Another factor that helped kill off these 24 hour events was the
promoter's concern over leaving players so exausted that there
was a serious risk someone would get into an accident on their
way home. This, coupled to the low participation during the early
mornuig hours led promoters to start calling a halt to their games
at midnight.

Today, other then for a few exceptions, promoters seem to have
taken to staging just single day events, or if they do claim it's a
two day affair, it's two daytime segments with the same name.

Sincerely,

Andrew Van Der Plaats, aka 'Dorsai'
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Old 08-08-2012, 12:22 PM #17
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While I understand the desire to manufacture the safest events possible but where does it end? I mean, dinner breaks so people eat... Nighttime stand downs so people sleep... What's next? Caddies so they don't forget their paint? Oxygen so they don't forget to breathe? Why is it the producers job to account for the utter stupidity of a select few? When does personal responsibility get thrown back on the consumer so that producers can create and run big boy games again?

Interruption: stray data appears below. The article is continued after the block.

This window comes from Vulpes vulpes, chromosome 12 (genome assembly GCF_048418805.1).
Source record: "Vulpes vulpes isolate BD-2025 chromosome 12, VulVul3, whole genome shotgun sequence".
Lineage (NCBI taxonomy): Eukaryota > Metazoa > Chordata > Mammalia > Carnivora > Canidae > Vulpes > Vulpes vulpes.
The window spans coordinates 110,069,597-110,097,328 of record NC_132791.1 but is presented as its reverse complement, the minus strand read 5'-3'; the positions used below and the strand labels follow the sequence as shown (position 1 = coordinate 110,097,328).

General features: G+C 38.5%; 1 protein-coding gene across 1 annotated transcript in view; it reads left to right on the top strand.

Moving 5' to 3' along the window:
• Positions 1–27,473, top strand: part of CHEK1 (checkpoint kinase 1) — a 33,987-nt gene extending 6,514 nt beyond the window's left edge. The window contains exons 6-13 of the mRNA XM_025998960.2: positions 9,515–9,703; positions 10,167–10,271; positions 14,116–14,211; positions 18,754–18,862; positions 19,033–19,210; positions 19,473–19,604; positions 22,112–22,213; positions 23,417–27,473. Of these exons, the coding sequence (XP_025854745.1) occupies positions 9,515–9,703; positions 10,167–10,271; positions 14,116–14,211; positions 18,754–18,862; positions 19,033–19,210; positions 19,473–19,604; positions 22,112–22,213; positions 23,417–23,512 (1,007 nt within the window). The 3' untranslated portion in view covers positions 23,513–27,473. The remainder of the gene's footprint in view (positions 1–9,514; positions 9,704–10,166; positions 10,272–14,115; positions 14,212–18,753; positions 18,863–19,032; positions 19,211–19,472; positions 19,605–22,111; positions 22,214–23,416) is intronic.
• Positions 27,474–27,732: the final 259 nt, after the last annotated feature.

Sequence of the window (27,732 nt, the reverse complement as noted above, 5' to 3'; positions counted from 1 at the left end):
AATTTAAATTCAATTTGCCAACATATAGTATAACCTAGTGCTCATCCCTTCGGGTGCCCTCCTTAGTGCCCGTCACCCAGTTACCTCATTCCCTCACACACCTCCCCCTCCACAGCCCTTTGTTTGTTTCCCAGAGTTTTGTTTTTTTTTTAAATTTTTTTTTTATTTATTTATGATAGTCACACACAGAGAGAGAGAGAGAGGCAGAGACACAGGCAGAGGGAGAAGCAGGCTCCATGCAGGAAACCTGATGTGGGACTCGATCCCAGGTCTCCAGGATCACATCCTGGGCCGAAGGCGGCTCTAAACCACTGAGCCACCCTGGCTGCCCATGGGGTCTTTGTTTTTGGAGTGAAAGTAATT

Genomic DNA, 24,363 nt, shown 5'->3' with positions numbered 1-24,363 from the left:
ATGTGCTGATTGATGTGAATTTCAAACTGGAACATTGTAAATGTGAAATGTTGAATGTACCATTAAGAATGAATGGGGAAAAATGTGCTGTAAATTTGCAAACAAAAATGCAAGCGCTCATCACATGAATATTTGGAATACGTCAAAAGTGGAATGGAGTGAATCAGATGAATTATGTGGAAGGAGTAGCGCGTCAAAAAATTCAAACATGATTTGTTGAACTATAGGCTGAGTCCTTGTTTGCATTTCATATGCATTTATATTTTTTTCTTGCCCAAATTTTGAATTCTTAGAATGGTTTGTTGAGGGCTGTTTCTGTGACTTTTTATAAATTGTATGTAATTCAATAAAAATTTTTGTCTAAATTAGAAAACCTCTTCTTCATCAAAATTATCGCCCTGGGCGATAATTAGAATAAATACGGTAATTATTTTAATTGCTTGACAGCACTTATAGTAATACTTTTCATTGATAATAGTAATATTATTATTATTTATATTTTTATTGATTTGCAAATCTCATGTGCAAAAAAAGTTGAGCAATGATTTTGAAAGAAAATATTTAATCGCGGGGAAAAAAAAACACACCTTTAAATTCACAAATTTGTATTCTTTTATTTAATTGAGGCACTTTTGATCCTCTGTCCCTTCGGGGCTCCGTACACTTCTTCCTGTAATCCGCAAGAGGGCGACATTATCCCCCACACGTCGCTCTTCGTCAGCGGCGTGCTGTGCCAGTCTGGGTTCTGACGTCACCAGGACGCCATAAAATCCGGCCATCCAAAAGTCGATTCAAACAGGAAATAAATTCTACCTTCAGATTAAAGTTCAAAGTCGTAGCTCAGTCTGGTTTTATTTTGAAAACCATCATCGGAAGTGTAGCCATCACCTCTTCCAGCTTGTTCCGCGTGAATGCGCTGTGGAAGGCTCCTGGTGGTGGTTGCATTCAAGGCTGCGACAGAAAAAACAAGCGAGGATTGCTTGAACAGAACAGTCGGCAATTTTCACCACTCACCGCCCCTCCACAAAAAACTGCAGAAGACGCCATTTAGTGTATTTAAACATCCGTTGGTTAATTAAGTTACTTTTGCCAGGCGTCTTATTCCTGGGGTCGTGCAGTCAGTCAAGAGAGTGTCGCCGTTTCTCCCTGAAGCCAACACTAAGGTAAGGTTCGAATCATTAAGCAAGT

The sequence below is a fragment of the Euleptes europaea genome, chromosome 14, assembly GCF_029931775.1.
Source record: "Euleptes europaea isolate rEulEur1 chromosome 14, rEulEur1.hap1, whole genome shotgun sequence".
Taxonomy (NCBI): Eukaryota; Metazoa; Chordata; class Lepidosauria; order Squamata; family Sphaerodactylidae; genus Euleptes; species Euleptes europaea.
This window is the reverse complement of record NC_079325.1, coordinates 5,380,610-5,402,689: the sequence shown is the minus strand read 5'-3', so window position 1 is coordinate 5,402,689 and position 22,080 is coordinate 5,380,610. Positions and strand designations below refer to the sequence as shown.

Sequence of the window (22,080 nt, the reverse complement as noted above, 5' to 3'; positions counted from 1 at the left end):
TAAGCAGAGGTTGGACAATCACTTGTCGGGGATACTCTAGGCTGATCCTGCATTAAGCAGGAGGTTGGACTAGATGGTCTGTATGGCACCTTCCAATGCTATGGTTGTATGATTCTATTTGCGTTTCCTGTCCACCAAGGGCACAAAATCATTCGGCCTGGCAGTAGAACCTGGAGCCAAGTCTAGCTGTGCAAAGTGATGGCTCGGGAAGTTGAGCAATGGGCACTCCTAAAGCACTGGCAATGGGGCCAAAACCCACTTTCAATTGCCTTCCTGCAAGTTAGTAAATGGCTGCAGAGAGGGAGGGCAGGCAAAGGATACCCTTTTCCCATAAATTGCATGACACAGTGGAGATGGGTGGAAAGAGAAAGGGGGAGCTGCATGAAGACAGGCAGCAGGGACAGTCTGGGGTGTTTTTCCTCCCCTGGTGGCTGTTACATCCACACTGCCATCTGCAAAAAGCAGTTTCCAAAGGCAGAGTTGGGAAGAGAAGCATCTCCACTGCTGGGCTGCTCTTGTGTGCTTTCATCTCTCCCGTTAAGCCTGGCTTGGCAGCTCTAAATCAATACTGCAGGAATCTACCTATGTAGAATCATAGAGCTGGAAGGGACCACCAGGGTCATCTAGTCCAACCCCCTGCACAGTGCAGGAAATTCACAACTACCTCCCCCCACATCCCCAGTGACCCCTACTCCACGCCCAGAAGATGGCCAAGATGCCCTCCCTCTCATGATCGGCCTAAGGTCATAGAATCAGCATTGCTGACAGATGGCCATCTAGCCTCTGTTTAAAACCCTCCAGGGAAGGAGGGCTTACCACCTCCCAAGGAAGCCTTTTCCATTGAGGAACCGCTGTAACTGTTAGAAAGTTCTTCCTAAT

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Old 08-08-2012, 01:29 PM #18
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Quote:
Originally Posted by JFBalz View Post
While I understand the desire to manufacture the safest events possible but where does it end? I mean, dinner breaks so people eat... Nighttime stand downs so people sleep... What's next? Caddies so they don't forget their paint? Oxygen so they don't forget to breathe? Why is it the producers job to account for the utter stupidity of a select few? When does personal responsibility get thrown back on the consumer so that producers can create and run big boy games again?